had 30% of our regular business. we closed at 3:00. >> reporter: the general manager said it quickly became clear what was happening. >> people were afraid to go downtown. >> a group of people were scheduled to be here for a particular function. they are not coming. people are afraid to come to oakland. >> reporter: it's what businesses even several blocks from the encampment feared most, that the marches, rallies and sporadic bursts of violence could crush their botto line. >> this is having a negative effect on oakland and we're losing business. we're in a downward spiral. >> reporter: up to 40% according to the chamber of commerce. investors have backed out of three leases and the chamber may take legal action against the city. >> our intention is certainly not to bring them down. our intention is to support small businesses. >> reporter: we found this protestor inside the camp's media tent compiling a database of more than two dozen small businesses that occupiers hope to support.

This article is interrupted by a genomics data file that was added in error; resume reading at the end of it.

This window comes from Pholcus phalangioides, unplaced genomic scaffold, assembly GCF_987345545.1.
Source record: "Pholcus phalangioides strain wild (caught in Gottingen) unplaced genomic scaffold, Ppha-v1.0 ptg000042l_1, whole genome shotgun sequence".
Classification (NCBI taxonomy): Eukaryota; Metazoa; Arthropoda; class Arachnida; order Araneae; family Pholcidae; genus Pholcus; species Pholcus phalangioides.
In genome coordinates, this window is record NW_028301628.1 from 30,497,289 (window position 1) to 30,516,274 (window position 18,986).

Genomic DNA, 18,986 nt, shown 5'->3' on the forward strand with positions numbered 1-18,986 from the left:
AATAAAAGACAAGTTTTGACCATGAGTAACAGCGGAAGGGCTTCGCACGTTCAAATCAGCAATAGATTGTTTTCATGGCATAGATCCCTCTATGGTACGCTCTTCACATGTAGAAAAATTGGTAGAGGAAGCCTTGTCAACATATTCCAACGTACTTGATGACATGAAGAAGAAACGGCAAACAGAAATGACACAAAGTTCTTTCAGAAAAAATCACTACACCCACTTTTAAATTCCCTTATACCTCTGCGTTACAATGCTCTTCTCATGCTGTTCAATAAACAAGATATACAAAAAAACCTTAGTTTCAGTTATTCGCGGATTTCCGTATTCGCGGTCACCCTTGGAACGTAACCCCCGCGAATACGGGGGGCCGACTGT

>> one of the things we're doing is getting together a really comprehensive list of business of in the area and putting it on the internet come support these folks. >> reporter: "occupy oakland" says they need more time to include the business community in their plans. >> have some patience with us. we're working on it. >> reporter: but the restaurant owner says time is a luxury that small businesses don't have. >> some may want to close because it's really hurting their businesses. >> reporter: the chamber of commerce says it's not just small businesses that will suffers. it will be a ripple effect for nonprofits losing out on large donations if some businesses close. >> thank you. the san francisco mayor's race is getting ugly in its final hours. a viewer sent us these photos of defaced ed lee signs. they are all overtown accusing the mayor of getting it done for the wealthy. meanwhile, police are investigating a break-in at supervisor david chiu's headquarters on van ness.